On this theme of corporate consistency I'd like to continue by looking at H.R. 4569, the Digital Transition Content Security Act of 2005, which proves the point I've made many times over the years, that when it comes to technology, government doesn't really know what it is doing. H.R. 4569, which was introduced in the U.S. House of Representatives on December 16th, is intended to protect the intellectual property rights of movie studios by MAKING ANALOG-TO-DIGITAL CONVERSION ILLEGAL.Whose interests are the pols in Washington representing? Who comes up with these ideas? The problem is that most people don't read Slashdot or Arstechnica and have no ideas that their "fair use" rights are being stepped on like this.
I am not making this up.
Under the Act as proposed, manufacturers will have one year after passage to stop making devices that convert analog signals like music and video into digital forms unless those forms preserve some original Digital Rights Management technology present in presumably the pre-analog stage.
What this is about, then, isn't making it illegal to use a digital recorder to record from analog microphone. Heck, that would destroy the music industry. Congress's thinking (if we dare call it that -- I see no flashes of synapses firing) is that media are going digital more and more and the greatest opportunity for snatching content is during the actual performance when, for the sake of driving a screen or a speaker, the digital signal goes analog.
What's covered by this proposed law are things like TiVO and RePlay Digital Video Recorders, TV tuner cards for your PC, software intended to record audio or video streams, or just about any device or program you might use to actually implement that part of the Digital Millennium Copyright Act that says you have the right (though soon not the equipment) to backup or media-shift your own music and movies.
This is law-making at its worst. It isn't burning books, but very close to that since one could see how scanners, too, will be outlawed, making for some people the production of books more difficult. And of course it simply won't work. Since the act doesn't require destroying existing TV tuner cards, then the half dozen I own ought to be worth plenty on eBay. Same for every kind of DVR you can think of. And some people will still make their own devices, which won't be illegal as far as I can see, as long as they don't offer them for sale. We'll see TV tuner cards for sale minus a single resistor, thus turning them from products and into kits for, well, something. Could it be a TV tuner? Nah.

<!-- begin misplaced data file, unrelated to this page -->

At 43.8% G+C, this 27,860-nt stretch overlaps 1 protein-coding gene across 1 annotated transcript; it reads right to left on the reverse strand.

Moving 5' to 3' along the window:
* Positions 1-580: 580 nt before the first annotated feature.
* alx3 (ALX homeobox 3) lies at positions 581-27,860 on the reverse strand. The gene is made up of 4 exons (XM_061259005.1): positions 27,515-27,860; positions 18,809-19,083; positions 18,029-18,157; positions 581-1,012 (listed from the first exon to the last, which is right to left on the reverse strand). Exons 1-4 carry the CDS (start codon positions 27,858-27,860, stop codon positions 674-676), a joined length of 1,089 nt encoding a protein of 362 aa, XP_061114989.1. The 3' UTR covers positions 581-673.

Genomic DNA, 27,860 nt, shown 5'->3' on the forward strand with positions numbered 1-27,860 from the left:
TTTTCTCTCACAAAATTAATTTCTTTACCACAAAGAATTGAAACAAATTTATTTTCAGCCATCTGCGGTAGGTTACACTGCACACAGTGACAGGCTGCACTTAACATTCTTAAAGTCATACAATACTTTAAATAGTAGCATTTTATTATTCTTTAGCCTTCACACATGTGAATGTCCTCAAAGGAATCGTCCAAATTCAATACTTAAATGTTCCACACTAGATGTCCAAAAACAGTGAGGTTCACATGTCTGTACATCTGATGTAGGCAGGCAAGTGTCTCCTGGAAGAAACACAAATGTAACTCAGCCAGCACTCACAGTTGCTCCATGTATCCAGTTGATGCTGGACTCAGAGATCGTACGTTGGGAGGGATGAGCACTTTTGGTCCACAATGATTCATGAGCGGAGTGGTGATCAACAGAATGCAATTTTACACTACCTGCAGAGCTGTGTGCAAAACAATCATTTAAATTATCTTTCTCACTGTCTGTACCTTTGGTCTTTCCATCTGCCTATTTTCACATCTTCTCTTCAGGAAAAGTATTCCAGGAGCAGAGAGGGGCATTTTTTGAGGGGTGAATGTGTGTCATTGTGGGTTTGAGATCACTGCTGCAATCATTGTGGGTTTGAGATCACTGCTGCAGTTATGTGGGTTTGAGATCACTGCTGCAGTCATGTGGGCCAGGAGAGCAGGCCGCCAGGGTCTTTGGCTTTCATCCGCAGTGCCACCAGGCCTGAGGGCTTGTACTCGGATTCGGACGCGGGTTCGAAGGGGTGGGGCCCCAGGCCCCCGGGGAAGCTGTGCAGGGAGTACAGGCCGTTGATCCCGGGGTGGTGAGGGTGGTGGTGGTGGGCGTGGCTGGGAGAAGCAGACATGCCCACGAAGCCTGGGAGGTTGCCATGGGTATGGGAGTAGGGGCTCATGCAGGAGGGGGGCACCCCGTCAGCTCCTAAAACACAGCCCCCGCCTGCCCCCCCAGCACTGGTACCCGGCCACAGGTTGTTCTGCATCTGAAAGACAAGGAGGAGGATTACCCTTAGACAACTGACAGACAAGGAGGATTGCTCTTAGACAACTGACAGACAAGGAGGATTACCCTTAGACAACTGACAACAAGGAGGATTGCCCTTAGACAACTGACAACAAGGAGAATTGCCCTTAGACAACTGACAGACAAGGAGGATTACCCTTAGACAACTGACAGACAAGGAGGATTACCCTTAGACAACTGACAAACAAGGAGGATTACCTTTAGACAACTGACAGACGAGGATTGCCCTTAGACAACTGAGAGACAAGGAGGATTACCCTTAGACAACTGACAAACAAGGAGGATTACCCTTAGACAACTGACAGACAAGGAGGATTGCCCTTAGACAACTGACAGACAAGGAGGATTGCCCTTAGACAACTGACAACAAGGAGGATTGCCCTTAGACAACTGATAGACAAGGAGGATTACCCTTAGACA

And of course the bill completely ignores the fact that the Internet is a global network. Expect our friends in Canada to create a robust industry in grabbing signals from U.S. radio and TV stations and feeding them back across the border, just as we can expect the French, who this week pretty much took all restrictions off peer-to-peer file sharing, to provide us lots of free music.
This is political posturing and special interest pandering at best and is unlikely to do much to protect intellectual property rights while doing quite a bit to alienate folks who actually understand the breathtaking inanity of what's being proposed.
Which sadly reminds me of a political fundraising breakfast years ago at the Yale Club in New York City. Bill Bradley was trying to run for President and raising money as fast as he could with events like this. Comedian Bill Cosby was there in the audience. "Bill, you are a comic, tell us a joke," asked Bradley.
"Senator, you are a politician, first tell us a lie," said Cos.
From the December 22nd "i, cringely" column: